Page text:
Over the next few weeks, I attended funerals for those that died in the
Since Port Wentworth's explosion, I have not participated in senior
management team meetings and/or discussions regarding the disaster, the
recovery, the investigation or the reconstruction. Rather, Mr. Sheptor
tasked me with addressing Gramercy's deficiencies. At Gramercy, I
overhauled the safety culture, systems, processes and procedures; led a
massive housekeeping blitz; corrected hundreds of safety defects,
initiated monthly fire drills; and developed and practiced an emergency
evacuation plan. In March, I assisted OSHA during it's inspection of
the refinery, promptly correcting violations and infractions.
I intend to fully cooperate with this committee and welcome the
opportunity to answer any questions that the Senators may have.
Senator Murray. Thank you very much to all of you for your
Mr. Graham, let me talk to you first. During Mr. Bresland's
testimony, we saw pictures of dust accumulation at the Imperial
Sugar plant at Port Wentworth. They are still in front of us. I
don't know if you can see them here, but it looks like several
feet of dust. Is this representative of the conditions that you
saw prior to the explosion?
Mr. Graham. Sugar and sugar dust, depending on which area I
visited, was either ankle, knee, or waist deep.
Senator Murray. Say that again. Ankle?
Mr. Graham. Ankle, waist--ankle, knee, and waist deep.
Senator Murray. You saw sugar up to waist deep?
Mr. Graham. Yes, ma'am.
Senator Murray. How do you think the quantity of
accumulated sugar and airborne dust contributed then to Port
Wentworth's explosion, in your opinion?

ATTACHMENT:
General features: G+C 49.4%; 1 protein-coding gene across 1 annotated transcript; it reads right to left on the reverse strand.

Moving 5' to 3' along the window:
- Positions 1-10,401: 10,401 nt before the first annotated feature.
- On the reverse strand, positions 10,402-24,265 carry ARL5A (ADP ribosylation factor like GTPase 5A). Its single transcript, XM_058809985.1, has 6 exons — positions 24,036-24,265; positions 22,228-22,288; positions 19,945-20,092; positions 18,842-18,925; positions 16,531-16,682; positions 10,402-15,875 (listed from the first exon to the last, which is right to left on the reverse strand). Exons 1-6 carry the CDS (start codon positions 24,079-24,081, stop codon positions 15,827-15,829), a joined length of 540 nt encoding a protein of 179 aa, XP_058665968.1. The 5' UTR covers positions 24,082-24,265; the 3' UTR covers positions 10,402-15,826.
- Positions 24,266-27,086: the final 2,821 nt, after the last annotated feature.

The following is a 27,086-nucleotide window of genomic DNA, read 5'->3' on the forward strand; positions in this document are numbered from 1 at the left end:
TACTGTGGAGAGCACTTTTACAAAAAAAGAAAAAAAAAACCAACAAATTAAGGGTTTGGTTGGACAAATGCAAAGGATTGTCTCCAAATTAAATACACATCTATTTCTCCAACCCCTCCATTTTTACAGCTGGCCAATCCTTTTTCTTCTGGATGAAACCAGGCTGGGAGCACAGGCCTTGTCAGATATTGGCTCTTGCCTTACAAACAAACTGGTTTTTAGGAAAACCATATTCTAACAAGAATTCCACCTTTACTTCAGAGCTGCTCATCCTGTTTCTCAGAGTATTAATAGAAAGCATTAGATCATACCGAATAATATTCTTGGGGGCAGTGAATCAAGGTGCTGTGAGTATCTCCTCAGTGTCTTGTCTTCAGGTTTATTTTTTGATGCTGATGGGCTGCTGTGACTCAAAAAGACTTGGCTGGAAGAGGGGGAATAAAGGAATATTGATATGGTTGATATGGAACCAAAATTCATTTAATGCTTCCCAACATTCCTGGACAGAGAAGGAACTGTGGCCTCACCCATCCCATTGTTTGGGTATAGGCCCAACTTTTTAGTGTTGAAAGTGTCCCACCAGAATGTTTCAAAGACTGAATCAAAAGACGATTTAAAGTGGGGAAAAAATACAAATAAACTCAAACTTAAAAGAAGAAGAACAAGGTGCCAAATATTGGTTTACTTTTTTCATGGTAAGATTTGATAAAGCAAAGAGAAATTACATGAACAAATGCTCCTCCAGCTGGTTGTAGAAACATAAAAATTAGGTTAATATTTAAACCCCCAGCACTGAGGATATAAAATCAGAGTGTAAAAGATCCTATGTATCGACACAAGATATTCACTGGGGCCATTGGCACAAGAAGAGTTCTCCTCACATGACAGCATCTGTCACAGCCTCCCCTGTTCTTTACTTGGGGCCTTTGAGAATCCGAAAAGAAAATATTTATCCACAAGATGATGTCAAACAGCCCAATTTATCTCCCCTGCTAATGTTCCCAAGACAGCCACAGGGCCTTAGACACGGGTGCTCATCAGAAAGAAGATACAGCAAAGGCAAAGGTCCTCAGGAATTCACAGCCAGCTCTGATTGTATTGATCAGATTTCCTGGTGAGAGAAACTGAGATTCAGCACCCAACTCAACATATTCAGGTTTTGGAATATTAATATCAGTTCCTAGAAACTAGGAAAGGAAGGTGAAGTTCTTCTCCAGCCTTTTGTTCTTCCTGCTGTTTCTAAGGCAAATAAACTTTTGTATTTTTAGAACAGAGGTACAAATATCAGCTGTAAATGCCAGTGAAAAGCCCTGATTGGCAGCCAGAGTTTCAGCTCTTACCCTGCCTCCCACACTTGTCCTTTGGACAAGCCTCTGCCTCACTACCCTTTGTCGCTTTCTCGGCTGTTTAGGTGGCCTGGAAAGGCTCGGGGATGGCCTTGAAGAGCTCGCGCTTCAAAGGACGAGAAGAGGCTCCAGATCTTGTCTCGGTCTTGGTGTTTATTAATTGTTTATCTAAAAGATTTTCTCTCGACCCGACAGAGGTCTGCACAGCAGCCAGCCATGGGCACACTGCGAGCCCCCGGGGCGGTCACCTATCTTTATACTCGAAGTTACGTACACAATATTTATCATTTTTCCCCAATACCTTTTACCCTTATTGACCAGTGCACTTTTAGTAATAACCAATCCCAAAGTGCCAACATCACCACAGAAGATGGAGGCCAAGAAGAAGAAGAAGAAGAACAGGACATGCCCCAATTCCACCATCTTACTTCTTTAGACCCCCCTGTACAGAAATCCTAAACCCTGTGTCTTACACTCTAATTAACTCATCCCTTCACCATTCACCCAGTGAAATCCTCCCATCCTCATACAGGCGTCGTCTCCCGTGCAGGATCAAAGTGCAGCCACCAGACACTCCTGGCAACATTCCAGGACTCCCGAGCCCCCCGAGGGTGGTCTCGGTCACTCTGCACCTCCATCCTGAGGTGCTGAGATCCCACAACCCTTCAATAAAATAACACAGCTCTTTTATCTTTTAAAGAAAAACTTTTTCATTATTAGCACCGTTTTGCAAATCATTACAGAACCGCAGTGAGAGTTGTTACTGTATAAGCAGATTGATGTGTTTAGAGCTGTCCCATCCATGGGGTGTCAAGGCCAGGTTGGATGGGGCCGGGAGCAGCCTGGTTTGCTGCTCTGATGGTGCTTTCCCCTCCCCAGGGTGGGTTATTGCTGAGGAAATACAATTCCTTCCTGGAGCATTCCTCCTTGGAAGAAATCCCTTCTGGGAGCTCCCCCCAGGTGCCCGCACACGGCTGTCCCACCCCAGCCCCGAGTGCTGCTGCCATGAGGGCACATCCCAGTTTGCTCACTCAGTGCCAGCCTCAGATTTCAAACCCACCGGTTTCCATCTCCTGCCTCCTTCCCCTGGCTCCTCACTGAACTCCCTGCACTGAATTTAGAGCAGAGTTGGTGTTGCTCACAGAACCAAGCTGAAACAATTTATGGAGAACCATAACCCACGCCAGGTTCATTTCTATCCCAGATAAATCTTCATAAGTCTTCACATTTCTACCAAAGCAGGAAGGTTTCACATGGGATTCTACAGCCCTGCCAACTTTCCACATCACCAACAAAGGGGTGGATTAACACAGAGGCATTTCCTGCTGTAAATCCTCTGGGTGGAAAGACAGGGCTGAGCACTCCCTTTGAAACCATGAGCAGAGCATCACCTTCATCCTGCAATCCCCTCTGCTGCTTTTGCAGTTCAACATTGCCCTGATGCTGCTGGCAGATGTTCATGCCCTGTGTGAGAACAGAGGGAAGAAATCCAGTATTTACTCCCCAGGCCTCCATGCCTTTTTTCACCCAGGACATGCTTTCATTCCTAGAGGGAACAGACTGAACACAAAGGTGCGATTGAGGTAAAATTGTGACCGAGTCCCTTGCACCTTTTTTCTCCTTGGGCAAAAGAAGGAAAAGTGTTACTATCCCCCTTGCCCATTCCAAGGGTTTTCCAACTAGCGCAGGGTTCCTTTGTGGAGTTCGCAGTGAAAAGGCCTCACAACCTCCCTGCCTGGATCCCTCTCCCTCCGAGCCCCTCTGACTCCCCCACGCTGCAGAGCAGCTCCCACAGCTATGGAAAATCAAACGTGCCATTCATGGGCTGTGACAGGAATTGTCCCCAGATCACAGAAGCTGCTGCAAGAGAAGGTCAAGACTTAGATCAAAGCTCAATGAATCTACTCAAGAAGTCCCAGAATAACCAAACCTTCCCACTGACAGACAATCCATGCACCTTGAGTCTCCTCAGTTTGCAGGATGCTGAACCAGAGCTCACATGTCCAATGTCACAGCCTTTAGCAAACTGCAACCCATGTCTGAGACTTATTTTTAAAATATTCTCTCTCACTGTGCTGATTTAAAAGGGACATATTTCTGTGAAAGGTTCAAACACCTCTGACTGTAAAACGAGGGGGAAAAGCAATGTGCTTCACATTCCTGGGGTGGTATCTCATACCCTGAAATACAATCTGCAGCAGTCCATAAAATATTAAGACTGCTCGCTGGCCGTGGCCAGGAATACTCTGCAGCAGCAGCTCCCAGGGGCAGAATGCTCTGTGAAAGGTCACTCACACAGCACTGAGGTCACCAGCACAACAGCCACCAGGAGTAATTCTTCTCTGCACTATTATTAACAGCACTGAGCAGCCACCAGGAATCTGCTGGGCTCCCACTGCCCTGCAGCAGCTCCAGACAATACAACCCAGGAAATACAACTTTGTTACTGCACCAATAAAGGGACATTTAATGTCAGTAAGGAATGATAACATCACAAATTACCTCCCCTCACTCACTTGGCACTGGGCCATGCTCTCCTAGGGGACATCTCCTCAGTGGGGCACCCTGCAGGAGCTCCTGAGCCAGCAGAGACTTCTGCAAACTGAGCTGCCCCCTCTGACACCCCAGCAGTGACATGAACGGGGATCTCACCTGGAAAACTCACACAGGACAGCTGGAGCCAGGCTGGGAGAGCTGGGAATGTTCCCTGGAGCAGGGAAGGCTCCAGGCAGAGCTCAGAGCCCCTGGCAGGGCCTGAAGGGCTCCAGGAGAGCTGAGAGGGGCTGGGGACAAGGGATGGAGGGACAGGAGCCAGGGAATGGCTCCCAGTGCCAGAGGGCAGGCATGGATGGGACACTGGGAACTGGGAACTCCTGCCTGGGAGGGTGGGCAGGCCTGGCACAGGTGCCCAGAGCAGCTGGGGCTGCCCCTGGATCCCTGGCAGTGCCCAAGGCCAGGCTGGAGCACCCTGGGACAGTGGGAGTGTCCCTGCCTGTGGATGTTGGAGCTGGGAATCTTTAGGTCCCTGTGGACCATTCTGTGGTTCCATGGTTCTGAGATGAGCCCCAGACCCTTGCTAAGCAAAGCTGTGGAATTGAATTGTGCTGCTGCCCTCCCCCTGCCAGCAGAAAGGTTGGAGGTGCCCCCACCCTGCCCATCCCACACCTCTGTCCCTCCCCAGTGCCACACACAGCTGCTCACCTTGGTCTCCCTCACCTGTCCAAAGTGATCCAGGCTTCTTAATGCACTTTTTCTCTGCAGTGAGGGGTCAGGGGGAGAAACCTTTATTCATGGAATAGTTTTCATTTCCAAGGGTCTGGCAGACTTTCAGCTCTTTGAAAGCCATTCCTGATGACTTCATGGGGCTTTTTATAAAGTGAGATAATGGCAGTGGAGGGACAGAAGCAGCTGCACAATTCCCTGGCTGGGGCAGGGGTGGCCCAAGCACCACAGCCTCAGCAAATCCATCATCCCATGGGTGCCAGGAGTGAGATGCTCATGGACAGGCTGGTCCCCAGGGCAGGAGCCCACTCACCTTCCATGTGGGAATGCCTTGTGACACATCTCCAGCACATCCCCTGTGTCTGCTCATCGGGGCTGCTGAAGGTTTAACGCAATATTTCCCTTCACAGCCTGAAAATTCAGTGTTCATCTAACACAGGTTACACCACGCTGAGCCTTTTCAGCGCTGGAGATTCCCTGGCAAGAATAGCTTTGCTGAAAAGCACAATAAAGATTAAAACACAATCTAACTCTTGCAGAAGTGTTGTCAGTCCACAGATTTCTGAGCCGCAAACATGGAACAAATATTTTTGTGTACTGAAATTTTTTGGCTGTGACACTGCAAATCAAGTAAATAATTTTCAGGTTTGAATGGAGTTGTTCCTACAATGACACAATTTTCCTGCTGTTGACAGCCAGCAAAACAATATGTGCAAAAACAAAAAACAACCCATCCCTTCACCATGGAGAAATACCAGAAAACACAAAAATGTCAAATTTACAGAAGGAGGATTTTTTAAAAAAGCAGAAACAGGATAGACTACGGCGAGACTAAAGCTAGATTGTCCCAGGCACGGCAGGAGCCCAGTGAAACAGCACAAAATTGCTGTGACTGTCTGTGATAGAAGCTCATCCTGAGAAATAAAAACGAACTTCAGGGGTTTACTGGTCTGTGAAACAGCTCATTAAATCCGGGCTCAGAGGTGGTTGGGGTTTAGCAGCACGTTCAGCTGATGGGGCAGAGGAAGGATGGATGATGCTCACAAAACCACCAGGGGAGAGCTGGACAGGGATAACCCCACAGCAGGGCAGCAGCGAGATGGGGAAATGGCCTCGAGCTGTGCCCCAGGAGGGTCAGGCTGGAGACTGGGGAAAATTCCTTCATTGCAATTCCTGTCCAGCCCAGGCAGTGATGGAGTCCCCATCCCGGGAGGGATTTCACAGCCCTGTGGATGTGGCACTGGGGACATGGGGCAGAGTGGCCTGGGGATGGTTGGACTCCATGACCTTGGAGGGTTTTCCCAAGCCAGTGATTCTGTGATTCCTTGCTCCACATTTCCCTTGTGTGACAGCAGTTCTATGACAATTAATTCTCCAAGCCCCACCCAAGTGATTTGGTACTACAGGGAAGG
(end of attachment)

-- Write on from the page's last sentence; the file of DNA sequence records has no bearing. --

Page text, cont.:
Mr. Graham. Well, the more fuel in the environment and the
more fuel that had the potential to become airborne, clearly
contributed significantly to the detonation when the dust
Senator Murray. I assume it would take a while for waist
deep dust to accumulate?
Mr. Graham. That would be the intuitive thought. In actual
fact, due to the quantities of sugar being manufactured and due
to the deficiencies in the apparatus, it would surprise one how
quickly several thousand pounds of sugar and sugar dust could
accumulate inside the refineries.
Senator Murray. If there is, as you say, deficiencies in
apparatus, then something is blowing it out the wrong way, and
it is accumulating fairly quickly?
Mr. Graham. Well, there is about six key areas or systems
that need to be in place in order to protect the building, the
apparatus, and the people working inside. You need to have a
regular, frequent, and thorough housekeeping policy in place so
that the dust, if it accumulates, is removed.
You need effective plant maintenance schedules to make sure
the apparatus is dust tight and prevent sugar dust from getting
into the general work environment.
The electrical and mechanical apparatus needs to be
installed in compliance with the NFPA codes of which there are
many that accurately describe the standard the apparatus needs
to be not only designed, but installed to minimize or eliminate